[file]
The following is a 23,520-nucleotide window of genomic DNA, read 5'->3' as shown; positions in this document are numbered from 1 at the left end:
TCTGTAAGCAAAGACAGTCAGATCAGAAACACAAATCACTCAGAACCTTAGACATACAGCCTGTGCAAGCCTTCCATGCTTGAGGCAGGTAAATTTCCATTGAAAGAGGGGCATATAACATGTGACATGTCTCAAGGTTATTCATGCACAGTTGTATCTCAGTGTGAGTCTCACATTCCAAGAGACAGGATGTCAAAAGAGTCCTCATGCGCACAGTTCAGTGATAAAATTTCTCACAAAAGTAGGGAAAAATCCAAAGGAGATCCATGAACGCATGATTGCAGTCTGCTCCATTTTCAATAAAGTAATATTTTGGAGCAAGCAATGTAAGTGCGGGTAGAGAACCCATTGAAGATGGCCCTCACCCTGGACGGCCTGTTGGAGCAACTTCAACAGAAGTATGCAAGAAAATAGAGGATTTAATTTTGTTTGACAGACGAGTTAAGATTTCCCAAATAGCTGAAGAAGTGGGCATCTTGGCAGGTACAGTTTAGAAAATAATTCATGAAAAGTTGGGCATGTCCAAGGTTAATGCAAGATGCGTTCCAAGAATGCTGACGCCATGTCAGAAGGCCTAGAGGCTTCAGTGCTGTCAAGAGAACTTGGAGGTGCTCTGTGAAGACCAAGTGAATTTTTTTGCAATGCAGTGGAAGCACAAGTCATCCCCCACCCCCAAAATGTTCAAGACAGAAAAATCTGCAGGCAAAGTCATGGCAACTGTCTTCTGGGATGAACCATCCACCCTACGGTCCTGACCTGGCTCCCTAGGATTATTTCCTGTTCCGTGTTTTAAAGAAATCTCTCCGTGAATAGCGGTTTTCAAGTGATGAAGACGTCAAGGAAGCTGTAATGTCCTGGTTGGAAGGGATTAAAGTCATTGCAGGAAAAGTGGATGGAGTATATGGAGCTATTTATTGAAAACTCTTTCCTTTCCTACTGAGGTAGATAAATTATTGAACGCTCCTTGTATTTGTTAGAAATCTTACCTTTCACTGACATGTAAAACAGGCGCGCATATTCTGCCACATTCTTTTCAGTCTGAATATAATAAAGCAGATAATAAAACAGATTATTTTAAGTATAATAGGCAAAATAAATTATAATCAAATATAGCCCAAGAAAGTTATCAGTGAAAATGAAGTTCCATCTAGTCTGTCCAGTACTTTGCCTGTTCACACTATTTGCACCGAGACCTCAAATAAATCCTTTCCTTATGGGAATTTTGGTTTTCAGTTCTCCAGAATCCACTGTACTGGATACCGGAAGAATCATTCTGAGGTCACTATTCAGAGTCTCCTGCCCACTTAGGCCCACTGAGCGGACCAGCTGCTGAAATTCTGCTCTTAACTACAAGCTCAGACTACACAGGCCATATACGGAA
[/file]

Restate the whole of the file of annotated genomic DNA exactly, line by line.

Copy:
The following is a 23,520-nucleotide window of genomic DNA, read 5'->3' as shown; positions in this document are numbered from 1 at the left end:
TCTGTAAGCAAAGACAGTCAGATCAGAAACACAAATCACTCAGAACCTTAGACATACAGCCTGTGCAAGCCTTCCATGCTTGAGGCAGGTAAATTTCCATTGAAAGAGGGGCATATAACATGTGACATGTCTCAAGGTTATTCATGCACAGTTGTATCTCAGTGTGAGTCTCACATTCCAAGAGACAGGATGTCAAAAGAGTCCTCATGCGCACAGTTCAGTGATAAAATTTCTCACAAAAGTAGGGAAAAATCCAAAGGAGATCCATGAACGCATGATTGCAGTCTGCTCCATTTTCAATAAAGTAATATTTTGGAGCAAGCAATGTAAGTGCGGGTAGAGAACCCATTGAAGATGGCCCTCACCCTGGACGGCCTGTTGGAGCAACTTCAACAGAAGTATGCAAGAAAATAGAGGATTTAATTTTGTTTGACAGACGAGTTAAGATTTCCCAAATAGCTGAAGAAGTGGGCATCTTGGCAGGTACAGTTTAGAAAATAATTCATGAAAAGTTGGGCATGTCCAAGGTTAATGCAAGATGCGTTCCAAGAATGCTGACGCCATGTCAGAAGGCCTAGAGGCTTCAGTGCTGTCAAGAGAACTTGGAGGTGCTCTGTGAAGACCAAGTGAATTTTTTTGCAATGCAGTGGAAGCACAAGTCATCCCCCACCCCCAAAATGTTCAAGACAGAAAAATCTGCAGGCAAAGTCATGGCAACTGTCTTCTGGGATGAACCATCCACCCTACGGTCCTGACCTGGCTCCCTAGGATTATTTCCTGTTCCGTGTTTTAAAGAAATCTCTCCGTGAATAGCGGTTTTCAAGTGATGAAGACGTCAAGGAAGCTGTAATGTCCTGGTTGGAAGGGATTAAAGTCATTGCAGGAAAAGTGGATGGAGTATATGGAGCTATTTATTGAAAACTCTTTCCTTTCCTACTGAGGTAGATAAATTATTGAACGCTCCTTGTATTTGTTAGAAATCTTACCTTTCACTGACATGTAAAACAGGCGCGCATATTCTGCCACATTCTTTTCAGTCTGAATATAATAAAGCAGATAATAAAACAGATTATTTTAAGTATAATAGGCAAAATAAATTATAATCAAATATAGCCCAAGAAAGTTATCAGTGAAAATGAAGTTCCATCTAGTCTGTCCAGTACTTTGCCTGTTCACACTATTTGCACCGAGACCTCAAATAAATCCTTTCCTTATGGGAATTTTGGTTTTCAGTTCTCCAGAATCCACTGTACTGGATACCGGAAGAATCATTCTGAGGTCACTATTCAGAGTCTCCTGCCCACTTAGGCCCACTGAGCGGACCAGCTGCTGAAATTCTGCTCTTAACTACAAGCTCAGACTACACAGGCCATATACGGAA